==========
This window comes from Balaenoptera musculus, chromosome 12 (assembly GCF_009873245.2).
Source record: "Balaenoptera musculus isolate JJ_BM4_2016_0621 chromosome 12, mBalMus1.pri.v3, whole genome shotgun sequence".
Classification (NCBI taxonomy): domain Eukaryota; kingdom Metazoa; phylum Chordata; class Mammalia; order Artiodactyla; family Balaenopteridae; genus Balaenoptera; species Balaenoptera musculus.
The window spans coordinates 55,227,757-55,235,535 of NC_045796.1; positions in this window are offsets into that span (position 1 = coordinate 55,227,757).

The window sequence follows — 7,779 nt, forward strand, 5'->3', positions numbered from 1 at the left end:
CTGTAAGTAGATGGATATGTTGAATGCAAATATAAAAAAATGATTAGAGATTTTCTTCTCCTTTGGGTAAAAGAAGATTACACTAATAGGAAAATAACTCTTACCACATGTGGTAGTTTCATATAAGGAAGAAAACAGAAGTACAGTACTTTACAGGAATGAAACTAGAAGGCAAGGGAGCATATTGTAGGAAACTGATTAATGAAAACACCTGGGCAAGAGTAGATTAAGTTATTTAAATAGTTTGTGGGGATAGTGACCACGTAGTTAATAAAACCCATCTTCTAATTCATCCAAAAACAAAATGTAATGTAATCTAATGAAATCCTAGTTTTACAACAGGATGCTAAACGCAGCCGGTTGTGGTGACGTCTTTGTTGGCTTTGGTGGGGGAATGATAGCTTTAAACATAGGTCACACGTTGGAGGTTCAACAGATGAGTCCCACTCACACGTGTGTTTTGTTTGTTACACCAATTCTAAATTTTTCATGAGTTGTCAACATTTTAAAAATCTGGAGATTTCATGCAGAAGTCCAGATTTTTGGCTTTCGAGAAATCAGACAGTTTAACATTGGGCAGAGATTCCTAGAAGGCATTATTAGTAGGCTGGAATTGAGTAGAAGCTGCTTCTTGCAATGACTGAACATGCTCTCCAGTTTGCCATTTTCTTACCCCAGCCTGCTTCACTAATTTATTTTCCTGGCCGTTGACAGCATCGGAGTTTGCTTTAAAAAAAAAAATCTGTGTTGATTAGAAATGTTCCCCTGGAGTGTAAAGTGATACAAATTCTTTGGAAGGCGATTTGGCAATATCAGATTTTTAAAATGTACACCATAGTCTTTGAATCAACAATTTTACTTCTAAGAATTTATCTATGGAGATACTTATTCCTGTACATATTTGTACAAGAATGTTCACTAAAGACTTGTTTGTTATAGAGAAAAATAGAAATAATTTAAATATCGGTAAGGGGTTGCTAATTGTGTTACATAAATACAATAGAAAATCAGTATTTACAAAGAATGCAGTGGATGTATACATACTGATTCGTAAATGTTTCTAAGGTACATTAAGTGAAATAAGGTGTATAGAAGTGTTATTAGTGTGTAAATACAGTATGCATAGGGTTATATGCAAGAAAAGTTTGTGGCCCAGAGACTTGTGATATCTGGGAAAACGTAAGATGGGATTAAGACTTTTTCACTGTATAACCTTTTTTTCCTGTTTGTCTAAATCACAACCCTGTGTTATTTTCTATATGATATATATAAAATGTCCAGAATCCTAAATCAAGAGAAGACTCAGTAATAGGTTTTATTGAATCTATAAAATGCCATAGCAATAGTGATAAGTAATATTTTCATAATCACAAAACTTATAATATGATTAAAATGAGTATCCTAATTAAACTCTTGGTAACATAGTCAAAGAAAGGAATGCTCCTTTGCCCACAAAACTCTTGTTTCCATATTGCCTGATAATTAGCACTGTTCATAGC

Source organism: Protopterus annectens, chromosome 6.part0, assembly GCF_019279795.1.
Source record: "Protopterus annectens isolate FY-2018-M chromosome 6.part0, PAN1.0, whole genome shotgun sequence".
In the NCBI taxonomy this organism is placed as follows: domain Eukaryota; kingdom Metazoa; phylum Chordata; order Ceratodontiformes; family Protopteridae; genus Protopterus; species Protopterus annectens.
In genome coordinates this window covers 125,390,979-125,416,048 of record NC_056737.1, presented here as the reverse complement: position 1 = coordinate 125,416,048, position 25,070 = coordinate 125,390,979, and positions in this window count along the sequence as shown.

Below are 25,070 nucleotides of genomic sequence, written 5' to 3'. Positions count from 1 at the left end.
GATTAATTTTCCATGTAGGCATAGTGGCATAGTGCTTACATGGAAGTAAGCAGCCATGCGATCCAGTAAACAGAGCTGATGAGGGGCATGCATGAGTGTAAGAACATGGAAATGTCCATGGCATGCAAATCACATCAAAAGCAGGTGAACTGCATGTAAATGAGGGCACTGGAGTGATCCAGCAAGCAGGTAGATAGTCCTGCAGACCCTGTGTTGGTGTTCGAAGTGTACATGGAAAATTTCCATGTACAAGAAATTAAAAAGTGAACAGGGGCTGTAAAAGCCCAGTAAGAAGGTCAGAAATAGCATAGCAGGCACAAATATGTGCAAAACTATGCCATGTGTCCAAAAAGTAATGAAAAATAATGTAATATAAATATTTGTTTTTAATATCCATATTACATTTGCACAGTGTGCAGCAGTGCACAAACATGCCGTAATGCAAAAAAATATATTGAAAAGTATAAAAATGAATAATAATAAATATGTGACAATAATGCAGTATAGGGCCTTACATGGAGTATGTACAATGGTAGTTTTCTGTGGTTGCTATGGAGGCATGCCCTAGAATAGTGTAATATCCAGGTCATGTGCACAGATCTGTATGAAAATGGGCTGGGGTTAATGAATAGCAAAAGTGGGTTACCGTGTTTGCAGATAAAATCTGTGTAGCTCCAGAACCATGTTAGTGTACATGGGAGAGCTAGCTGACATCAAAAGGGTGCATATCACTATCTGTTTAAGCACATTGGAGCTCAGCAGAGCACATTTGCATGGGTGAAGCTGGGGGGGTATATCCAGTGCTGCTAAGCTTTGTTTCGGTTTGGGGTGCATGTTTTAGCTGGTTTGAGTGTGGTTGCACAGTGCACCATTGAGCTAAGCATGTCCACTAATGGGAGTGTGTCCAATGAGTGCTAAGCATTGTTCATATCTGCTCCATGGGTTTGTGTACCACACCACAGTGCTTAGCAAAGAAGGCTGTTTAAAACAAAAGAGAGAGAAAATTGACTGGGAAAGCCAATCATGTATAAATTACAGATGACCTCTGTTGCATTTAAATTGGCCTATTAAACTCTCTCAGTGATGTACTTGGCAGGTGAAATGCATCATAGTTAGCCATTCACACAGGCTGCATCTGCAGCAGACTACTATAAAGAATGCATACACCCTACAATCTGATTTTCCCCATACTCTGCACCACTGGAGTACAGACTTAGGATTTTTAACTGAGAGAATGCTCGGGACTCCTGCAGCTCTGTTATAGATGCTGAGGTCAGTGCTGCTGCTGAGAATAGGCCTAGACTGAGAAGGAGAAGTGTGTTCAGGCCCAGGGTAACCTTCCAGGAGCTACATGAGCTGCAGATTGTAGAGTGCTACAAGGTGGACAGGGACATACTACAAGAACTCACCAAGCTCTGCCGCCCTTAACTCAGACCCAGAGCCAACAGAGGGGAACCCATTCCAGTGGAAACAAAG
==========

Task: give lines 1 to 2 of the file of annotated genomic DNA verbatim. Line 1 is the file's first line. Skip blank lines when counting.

This window comes from Balaenoptera musculus, chromosome 12 (assembly GCF_009873245.2).
Source record: "Balaenoptera musculus isolate JJ_BM4_2016_0621 chromosome 12, mBalMus1.pri.v3, whole genome shotgun sequence".